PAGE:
Wednesday, May 28, 2014

Hydrangea time

Oakleaf hydrangeas
Behind the garden wall is the "secret garden". I have tried to keep the flowers
in this area white and oakleaf hydranges are dominant.

I tend to think about our garden as a play with several acts. Act 1 comes with the emergence of Spring and transforms the barren limbs with capes of greenery. The dominant color, besides green, would be yellow (daffodils, kerria, forstyhia, Carolina jessamine). Oddly, we don't have that many azaleas. A slight intermission before Act 2 begins with the roses commanding complete attention for an all-too-brief period before Act 3 which brings on the hydrangeas.

We have a lot of hydrangeas - around 50-60 varieties - and they do exceptionally well in our garden. The hydrangea binge started when we got tired of mowing a sloped area underneath a huge pecan tree. We planted hydrangeas and they did well and we were hooked. I cannot think of a plant that is easier to grow and offers so much in blooms and landscape enhancement. Granted, occasional problems can arise, but rarely.

The hydrangeas will bloom for a long period of time (practically all summer) which is good because the garden during the long hot days of summer is mostly a green affair with the exception of container plants.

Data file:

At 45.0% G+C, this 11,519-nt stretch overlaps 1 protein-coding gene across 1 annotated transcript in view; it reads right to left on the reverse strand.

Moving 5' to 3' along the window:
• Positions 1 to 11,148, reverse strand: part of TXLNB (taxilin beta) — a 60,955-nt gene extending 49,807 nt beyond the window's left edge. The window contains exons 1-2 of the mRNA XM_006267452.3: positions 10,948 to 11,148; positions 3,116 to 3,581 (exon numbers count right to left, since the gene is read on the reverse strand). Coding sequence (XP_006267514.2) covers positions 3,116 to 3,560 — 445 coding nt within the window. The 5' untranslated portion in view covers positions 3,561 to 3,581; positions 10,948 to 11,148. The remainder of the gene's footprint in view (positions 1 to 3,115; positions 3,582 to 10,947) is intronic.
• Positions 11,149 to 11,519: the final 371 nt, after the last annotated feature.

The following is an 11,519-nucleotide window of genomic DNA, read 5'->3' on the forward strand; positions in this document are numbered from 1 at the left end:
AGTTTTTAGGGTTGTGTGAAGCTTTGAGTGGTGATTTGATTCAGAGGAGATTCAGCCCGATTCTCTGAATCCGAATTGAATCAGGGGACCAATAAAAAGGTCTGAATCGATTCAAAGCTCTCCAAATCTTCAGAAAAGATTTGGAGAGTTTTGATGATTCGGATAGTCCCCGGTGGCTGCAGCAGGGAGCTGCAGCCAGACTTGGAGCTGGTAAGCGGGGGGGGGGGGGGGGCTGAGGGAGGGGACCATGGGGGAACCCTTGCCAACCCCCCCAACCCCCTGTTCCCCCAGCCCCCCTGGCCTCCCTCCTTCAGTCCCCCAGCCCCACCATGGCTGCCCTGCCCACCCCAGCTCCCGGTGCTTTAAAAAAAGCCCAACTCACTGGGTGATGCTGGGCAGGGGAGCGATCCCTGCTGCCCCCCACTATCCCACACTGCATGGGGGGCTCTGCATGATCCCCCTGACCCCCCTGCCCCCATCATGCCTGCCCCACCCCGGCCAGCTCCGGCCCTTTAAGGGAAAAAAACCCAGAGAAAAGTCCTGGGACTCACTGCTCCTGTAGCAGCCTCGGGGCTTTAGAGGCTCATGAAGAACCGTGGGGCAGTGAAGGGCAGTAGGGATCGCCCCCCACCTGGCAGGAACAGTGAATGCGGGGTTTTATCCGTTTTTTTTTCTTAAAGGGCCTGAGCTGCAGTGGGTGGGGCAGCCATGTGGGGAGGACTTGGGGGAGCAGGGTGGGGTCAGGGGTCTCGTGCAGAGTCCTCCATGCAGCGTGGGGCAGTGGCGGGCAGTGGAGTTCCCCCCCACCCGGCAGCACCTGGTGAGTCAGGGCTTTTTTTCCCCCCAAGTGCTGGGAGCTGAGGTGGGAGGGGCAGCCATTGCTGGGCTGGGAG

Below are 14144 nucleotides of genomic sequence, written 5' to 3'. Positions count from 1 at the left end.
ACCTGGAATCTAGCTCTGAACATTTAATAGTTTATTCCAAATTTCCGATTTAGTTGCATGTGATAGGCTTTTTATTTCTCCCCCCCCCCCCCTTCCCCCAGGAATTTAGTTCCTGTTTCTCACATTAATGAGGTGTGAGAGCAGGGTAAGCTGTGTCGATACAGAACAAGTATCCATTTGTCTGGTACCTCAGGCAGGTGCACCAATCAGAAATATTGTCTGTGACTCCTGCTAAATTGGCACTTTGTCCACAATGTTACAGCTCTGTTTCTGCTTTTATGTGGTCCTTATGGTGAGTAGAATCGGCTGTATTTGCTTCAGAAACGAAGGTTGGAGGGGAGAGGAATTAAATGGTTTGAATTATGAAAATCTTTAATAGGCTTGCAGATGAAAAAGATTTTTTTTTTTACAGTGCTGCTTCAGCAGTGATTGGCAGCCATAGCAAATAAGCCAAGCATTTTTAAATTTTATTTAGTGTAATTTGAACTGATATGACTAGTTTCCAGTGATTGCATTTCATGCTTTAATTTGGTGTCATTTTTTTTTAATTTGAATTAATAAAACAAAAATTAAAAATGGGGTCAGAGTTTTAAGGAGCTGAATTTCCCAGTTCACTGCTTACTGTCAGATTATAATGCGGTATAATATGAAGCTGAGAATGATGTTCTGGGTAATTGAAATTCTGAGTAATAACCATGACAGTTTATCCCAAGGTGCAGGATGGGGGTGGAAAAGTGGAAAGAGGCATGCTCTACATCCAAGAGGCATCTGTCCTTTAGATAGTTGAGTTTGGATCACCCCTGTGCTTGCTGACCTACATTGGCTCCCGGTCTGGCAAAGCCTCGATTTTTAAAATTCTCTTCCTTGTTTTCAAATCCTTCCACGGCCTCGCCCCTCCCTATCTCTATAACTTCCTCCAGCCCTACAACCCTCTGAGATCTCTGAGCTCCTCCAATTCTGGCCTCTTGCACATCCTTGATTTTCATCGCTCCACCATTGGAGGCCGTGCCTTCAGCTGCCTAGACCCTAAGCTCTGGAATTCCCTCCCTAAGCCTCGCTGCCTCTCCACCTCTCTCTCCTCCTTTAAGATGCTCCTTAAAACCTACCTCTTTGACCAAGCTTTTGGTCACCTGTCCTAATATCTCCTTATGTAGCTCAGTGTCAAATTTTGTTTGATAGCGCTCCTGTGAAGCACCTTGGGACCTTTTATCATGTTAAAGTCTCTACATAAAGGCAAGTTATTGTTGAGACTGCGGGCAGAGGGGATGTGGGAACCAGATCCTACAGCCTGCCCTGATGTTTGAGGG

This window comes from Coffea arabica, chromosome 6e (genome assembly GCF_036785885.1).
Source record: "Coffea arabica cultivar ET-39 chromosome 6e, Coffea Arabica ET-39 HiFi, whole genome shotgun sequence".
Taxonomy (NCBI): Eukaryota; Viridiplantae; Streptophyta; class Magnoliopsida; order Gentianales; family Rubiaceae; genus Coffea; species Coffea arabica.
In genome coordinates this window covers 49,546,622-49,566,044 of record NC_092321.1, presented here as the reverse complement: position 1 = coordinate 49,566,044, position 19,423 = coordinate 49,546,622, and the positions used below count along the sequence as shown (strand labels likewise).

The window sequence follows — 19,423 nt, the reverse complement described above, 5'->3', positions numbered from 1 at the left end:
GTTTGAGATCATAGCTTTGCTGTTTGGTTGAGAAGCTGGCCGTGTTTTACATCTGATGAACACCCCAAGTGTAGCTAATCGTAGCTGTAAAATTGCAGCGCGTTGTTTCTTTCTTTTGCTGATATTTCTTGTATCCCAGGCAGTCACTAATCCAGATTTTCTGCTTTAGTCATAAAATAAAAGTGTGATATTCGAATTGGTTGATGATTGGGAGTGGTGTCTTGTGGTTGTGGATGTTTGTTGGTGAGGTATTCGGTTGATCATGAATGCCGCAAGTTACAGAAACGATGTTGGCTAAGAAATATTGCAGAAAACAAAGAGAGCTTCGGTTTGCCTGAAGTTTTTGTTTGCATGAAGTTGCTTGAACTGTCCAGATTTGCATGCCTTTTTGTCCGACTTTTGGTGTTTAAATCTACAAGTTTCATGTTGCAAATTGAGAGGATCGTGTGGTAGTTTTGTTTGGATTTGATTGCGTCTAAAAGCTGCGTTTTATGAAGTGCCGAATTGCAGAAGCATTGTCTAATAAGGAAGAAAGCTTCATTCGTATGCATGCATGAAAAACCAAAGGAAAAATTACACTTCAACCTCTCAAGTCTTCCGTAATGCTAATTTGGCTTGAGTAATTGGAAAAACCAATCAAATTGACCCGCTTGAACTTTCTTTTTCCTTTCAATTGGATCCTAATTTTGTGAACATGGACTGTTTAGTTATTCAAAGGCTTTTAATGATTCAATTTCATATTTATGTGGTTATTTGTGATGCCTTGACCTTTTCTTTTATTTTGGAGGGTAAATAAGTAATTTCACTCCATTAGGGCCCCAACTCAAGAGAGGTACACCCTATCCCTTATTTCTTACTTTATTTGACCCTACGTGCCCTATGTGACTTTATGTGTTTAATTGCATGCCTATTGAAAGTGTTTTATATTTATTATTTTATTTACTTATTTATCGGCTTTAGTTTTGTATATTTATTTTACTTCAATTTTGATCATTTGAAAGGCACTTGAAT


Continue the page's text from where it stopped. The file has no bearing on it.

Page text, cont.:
Rose "Sea Foam"
The roses are not completely finished yet. "Sea Foam" grows rampantly up a crape myrtle.
On the archway is "Blaze" which blooms throughout the summer.
Oakleaf Hydrangea "Snowflake"
Oakleaf hydrangea "Snowflake" (discovered in Alabama) usually is covered in
blooms during the summer. The show is just beginning for it.
Hydrangea "Annabelle" and Chameleon Plant (Houttuynia cordata)
Also getting ready is Hydrangea "Annabelle". The blooms will turn to pure white in a few weeks.
Planted around it is Chameleon Plant (Houttuynia cordata), a plant
I would not wish on my worst enemy.
Oakleaf hydrangeas
Oakleaf Hydrangea "Sikes Dwarf" and Rose "New Dawn"
Oakleaf hydrangeas are not all big. This is "Sikes' Dwarf" which stays under 4 feet tall.
Rose "New Dawn" is to the left.

Text and photos by Phillip Oliver, Dirt Therapy

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